After taking in the view and relaxing on top of the Clingman's Dome observation deck, I began to descend off of Clingman's Dome in the rain and I saw a beautiful double rainbow (you can unfortunately only make out one in this picture):
Because of the rain, the trail became a small creek and my feet and shoes got soaked. My feet would not be dry again while I hiked during the rest of the trip.
I saw my fourth bear of the trip right off the AT before I turned down the Mt. Collin's Shelter side trail. I arrived in to the shelter about 8:00 PM after a long day of hiking, cooked dinner, and passed out.
Day 3: Mount Collins Shelter to Tricorner Knob Shelter - 20.6 miles
I woke up early to make sure I was at Newfound Gap in time to meet Brad Rogers and Megan (my wife) for the second half of my hike. I had enjoyed my two days of solo hiking but was looking forward to the good company for the remainder of the trip.
Brad and Megan were right on time and we were back on the trail by 11:00. We headed north with aims to stop at Charlie's Bunion for great views and lunch. We stopped for lunch but it was a pretty cloudy day. These were unfortunately the best views of the day as we didn't have any visibility from the Sawteeth or or Bradley's View.
Picture from Charlie's Bunion:
After Charlie's Bunion we headed north in intermittent rain. We never ended up in a thunderstorm but it rained throughout much of the afternoon and the trail was a flowing, rocky stream much of the way north to Peck's Corner Shelter. We arrived to find a very crowded shelter full of hikers and an AT trail crew that had been drenched in thunderstorms. I always enjoy talking with the trail crews. There was also an ATC Trail Runner staying at the shelter who had a way of interjecting in every conversation going on. Brad and I had doubts about his authenticity - he didn't wear a uniform or have a communication device and was quite overweight which didn't seem to indicate someone who hikes over 20 days a month covering many miles each day across the AT. In the end we concluded he was most likely legit but it was definitely suspect.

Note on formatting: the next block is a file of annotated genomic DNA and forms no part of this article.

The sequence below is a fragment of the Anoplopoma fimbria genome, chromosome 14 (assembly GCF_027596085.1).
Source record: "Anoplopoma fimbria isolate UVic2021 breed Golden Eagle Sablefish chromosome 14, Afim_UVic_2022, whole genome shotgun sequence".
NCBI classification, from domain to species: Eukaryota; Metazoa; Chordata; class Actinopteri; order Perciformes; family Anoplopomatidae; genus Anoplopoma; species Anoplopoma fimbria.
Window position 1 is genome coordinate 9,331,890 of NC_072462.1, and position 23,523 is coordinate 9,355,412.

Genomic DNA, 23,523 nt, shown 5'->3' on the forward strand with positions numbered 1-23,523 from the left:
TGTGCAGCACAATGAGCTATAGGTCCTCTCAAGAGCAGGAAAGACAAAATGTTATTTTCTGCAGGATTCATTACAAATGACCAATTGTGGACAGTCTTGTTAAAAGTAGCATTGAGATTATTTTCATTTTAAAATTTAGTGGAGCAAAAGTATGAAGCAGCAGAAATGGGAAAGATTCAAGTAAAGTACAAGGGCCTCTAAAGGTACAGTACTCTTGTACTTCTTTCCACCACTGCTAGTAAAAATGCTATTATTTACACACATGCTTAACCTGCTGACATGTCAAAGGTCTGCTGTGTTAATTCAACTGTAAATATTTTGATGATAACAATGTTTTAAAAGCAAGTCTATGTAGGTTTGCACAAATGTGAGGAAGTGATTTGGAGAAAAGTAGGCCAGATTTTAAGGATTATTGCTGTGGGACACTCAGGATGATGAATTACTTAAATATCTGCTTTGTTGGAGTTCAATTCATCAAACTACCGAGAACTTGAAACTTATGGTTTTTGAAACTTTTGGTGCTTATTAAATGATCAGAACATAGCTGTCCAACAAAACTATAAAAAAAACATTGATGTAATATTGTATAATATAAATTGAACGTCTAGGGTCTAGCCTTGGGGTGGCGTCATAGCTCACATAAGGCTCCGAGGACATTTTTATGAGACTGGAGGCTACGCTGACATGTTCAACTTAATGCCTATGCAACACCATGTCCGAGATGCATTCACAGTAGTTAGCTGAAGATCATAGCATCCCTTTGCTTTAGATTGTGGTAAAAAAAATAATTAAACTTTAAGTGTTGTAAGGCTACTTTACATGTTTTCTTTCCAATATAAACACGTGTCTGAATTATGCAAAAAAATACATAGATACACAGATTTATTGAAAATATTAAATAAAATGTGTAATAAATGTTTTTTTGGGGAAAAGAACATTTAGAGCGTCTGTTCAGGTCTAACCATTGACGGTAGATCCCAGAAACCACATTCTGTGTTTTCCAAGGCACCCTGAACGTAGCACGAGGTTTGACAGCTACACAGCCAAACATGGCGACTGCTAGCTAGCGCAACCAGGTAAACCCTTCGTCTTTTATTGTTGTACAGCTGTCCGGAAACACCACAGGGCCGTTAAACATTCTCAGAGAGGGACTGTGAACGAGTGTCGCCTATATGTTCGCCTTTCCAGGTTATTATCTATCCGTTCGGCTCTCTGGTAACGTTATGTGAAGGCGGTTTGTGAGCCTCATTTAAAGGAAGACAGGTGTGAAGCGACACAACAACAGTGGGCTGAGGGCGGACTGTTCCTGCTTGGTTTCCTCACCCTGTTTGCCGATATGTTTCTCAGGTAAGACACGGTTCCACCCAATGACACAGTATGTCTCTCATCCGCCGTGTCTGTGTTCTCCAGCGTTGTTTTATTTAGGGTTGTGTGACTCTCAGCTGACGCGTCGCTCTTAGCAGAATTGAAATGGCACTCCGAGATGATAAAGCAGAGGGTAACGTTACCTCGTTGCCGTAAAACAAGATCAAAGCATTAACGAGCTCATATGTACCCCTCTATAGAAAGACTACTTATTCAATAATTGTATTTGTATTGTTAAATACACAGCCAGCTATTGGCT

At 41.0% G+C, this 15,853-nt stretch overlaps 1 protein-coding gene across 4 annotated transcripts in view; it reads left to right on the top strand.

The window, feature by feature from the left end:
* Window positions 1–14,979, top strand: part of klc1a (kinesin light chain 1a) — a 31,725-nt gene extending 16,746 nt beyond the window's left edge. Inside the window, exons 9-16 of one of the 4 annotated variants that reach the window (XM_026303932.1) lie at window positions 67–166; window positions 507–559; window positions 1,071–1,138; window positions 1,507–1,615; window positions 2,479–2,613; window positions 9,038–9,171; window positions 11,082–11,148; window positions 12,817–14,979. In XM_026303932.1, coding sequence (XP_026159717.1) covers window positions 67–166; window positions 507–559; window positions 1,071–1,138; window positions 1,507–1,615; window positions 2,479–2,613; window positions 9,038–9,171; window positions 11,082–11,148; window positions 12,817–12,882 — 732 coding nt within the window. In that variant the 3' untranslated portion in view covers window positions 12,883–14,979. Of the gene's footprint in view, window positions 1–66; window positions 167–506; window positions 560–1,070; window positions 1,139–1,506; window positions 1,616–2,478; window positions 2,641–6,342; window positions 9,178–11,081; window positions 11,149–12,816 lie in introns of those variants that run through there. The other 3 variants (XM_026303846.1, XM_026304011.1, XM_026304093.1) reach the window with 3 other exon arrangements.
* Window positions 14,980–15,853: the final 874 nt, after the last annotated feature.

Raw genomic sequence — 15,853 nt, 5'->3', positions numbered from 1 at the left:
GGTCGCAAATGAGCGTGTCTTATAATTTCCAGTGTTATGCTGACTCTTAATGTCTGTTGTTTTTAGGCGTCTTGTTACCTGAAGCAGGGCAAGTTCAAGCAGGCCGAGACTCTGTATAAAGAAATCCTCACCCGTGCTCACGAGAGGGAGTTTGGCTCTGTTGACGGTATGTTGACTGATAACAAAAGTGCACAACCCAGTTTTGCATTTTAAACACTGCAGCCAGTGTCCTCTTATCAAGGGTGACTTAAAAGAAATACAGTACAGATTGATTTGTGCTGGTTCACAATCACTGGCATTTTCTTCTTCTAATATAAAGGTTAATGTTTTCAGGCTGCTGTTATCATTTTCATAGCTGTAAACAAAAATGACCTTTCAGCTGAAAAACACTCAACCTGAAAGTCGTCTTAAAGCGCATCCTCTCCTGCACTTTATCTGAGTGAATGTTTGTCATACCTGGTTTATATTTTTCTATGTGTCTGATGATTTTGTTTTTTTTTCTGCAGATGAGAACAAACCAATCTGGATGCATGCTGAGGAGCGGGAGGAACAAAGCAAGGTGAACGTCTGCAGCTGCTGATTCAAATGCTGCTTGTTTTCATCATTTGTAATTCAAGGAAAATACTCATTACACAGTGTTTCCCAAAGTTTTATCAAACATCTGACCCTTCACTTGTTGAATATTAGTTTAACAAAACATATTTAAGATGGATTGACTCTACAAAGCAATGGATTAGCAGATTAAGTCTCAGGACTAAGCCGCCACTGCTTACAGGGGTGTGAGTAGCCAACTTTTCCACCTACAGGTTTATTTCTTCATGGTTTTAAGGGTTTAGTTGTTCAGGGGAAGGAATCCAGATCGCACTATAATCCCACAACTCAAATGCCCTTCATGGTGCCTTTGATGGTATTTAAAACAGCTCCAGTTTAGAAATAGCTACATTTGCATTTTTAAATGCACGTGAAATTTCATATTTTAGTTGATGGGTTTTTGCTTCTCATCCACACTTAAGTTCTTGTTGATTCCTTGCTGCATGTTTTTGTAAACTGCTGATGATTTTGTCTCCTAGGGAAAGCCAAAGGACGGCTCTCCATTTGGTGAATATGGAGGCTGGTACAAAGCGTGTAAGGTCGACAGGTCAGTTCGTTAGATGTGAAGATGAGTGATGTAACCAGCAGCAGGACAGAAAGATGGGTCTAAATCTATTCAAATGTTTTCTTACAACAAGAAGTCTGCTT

Day 4: Tricorner Knob Shelter to Big Creek Ranger Station - 17 miles (including side trip to Mt. Cammerer)
Luckily the weather for my 4th and final day turned out quite nice and there was a lot of sunshine after the morning clouds were burnt off by the afternoon sun. As in Jamie Short's well written BPL article, we came across remnants of the F-4 Phantom fighter that had crashed in 1984 just past the Snake Den Ridge Trail:
We ate a snack and filled up with some ice cold water at Cosby Knob Shelter. From there we continued on to Mt. Cammerer to enjoy some of the best views the Smokies have to offer:
Mt. Cammerer Fire Tower
From there it was about 5 miles and a 3,000' descent to Big Creek Ranger Station.
My biggest lessons learned and take aways from the hike were:
1. I really enjoy hiking all day long and taking in as much of the trail as possible. I much prefer this to rolling into camp early and sitting around at a shelter for a few hours before bedtime.
2. Don't forget an eating utensil - eating really hot and watery food with fingers is not as fun.
3. Trench foot is painful. I'm going to try Hydropel as Brad recommended on my next Summer hike or hike where significant rain is expected.
4. Umbrella's are awesome rain gear in the hot and muggy Southeast Summers.
Overall it was a great trip and I was happy to have the opportunity to hike the AT through the park. It would have been great to have better weather on Day 3 as the Section from Icewater Spring Shelter through the Sawteeth is an awesome section of trail. My legs felt much better on this this hike than my comparable hike in the Roan Highlands the month before. That hike along with my runs the previous month definitely increased my stamina and leg strength to help make this a more enjoyable hike.
Edited for spelling and punctuation.